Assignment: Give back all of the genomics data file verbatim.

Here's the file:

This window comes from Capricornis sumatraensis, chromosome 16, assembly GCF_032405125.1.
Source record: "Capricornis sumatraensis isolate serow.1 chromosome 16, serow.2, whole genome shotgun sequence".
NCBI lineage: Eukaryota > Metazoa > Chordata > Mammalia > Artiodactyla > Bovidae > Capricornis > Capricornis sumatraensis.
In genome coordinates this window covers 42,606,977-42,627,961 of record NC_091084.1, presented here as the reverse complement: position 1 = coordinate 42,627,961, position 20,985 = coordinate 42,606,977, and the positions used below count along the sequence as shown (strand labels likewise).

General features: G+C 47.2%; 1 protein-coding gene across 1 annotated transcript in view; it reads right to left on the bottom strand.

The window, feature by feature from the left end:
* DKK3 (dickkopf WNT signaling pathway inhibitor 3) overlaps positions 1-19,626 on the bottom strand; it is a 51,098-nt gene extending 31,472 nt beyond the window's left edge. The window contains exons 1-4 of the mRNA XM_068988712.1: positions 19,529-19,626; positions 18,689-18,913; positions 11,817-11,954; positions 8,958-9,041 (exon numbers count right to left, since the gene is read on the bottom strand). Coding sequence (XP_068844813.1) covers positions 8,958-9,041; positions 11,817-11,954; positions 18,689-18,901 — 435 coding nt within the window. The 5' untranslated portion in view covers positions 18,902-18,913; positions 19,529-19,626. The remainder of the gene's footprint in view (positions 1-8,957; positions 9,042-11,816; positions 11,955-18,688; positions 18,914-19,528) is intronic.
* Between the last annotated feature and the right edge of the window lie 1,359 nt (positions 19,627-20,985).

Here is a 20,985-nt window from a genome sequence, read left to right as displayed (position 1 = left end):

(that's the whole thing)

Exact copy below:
This window comes from Capricornis sumatraensis, chromosome 16, assembly GCF_032405125.1.
Source record: "Capricornis sumatraensis isolate serow.1 chromosome 16, serow.2, whole genome shotgun sequence".
NCBI lineage: Eukaryota > Metazoa > Chordata > Mammalia > Artiodactyla > Bovidae > Capricornis > Capricornis sumatraensis.
In genome coordinates this window covers 42,606,977-42,627,961 of record NC_091084.1, presented here as the reverse complement: position 1 = coordinate 42,627,961, position 20,985 = coordinate 42,606,977, and the positions used below count along the sequence as shown (strand labels likewise).

General features: G+C 47.2%; 1 protein-coding gene across 1 annotated transcript in view; it reads right to left on the bottom strand.

The window, feature by feature from the left end:
* DKK3 (dickkopf WNT signaling pathway inhibitor 3) overlaps positions 1-19,626 on the bottom strand; it is a 51,098-nt gene extending 31,472 nt beyond the window's left edge. The window contains exons 1-4 of the mRNA XM_068988712.1: positions 19,529-19,626; positions 18,689-18,913; positions 11,817-11,954; positions 8,958-9,041 (exon numbers count right to left, since the gene is read on the bottom strand). Coding sequence (XP_068844813.1) covers positions 8,958-9,041; positions 11,817-11,954; positions 18,689-18,901 — 435 coding nt within the window. The 5' untranslated portion in view covers positions 18,902-18,913; positions 19,529-19,626. The remainder of the gene's footprint in view (positions 1-8,957; positions 9,042-11,816; positions 11,955-18,688; positions 18,914-19,528) is intronic.
* Between the last annotated feature and the right edge of the window lie 1,359 nt (positions 19,627-20,985).

Here is a 20,985-nt window from a genome sequence, read left to right as displayed (position 1 = left end):